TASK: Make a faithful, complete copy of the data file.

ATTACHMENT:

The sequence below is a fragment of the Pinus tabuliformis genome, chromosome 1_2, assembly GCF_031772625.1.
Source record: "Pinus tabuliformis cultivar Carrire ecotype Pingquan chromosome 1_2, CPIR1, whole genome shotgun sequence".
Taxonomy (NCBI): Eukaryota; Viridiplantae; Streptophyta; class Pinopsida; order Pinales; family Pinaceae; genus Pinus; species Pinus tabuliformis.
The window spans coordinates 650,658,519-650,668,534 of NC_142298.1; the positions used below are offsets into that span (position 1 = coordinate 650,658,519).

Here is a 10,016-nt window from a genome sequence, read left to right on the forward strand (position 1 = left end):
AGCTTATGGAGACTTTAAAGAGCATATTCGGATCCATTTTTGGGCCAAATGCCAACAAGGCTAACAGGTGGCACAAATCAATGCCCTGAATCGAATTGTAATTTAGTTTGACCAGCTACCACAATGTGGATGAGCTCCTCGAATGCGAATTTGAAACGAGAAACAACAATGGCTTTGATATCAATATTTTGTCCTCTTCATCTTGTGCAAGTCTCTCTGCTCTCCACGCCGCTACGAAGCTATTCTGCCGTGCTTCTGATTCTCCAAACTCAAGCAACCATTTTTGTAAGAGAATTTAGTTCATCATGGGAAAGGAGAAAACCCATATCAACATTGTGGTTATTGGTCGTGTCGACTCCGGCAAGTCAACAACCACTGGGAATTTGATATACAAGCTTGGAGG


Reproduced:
The sequence below is a fragment of the Pinus tabuliformis genome, chromosome 1_2, assembly GCF_031772625.1.
Source record: "Pinus tabuliformis cultivar Carrire ecotype Pingquan chromosome 1_2, CPIR1, whole genome shotgun sequence".
Taxonomy (NCBI): Eukaryota; Viridiplantae; Streptophyta; class Pinopsida; order Pinales; family Pinaceae; genus Pinus; species Pinus tabuliformis.
The window spans coordinates 650,658,519-650,668,534 of NC_142298.1; the positions used below are offsets into that span (position 1 = coordinate 650,658,519).

Here is a 10,016-nt window from a genome sequence, read left to right on the forward strand (position 1 = left end):
AGCTTATGGAGACTTTAAAGAGCATATTCGGATCCATTTTTGGGCCAAATGCCAACAAGGCTAACAGGTGGCACAAATCAATGCCCTGAATCGAATTGTAATTTAGTTTGACCAGCTACCACAATGTGGATGAGCTCCTCGAATGCGAATTTGAAACGAGAAACAACAATGGCTTTGATATCAATATTTTGTCCTCTTCATCTTGTGCAAGTCTCTCTGCTCTCCACGCCGCTACGAAGCTATTCTGCCGTGCTTCTGATTCTCCAAACTCAAGCAACCATTTTTGTAAGAGAATTTAGTTCATCATGGGAAAGGAGAAAACCCATATCAACATTGTGGTTATTGGTCGTGTCGACTCCGGCAAGTCAACAACCACTGGGAATTTGATATACAAGCTTGGAGG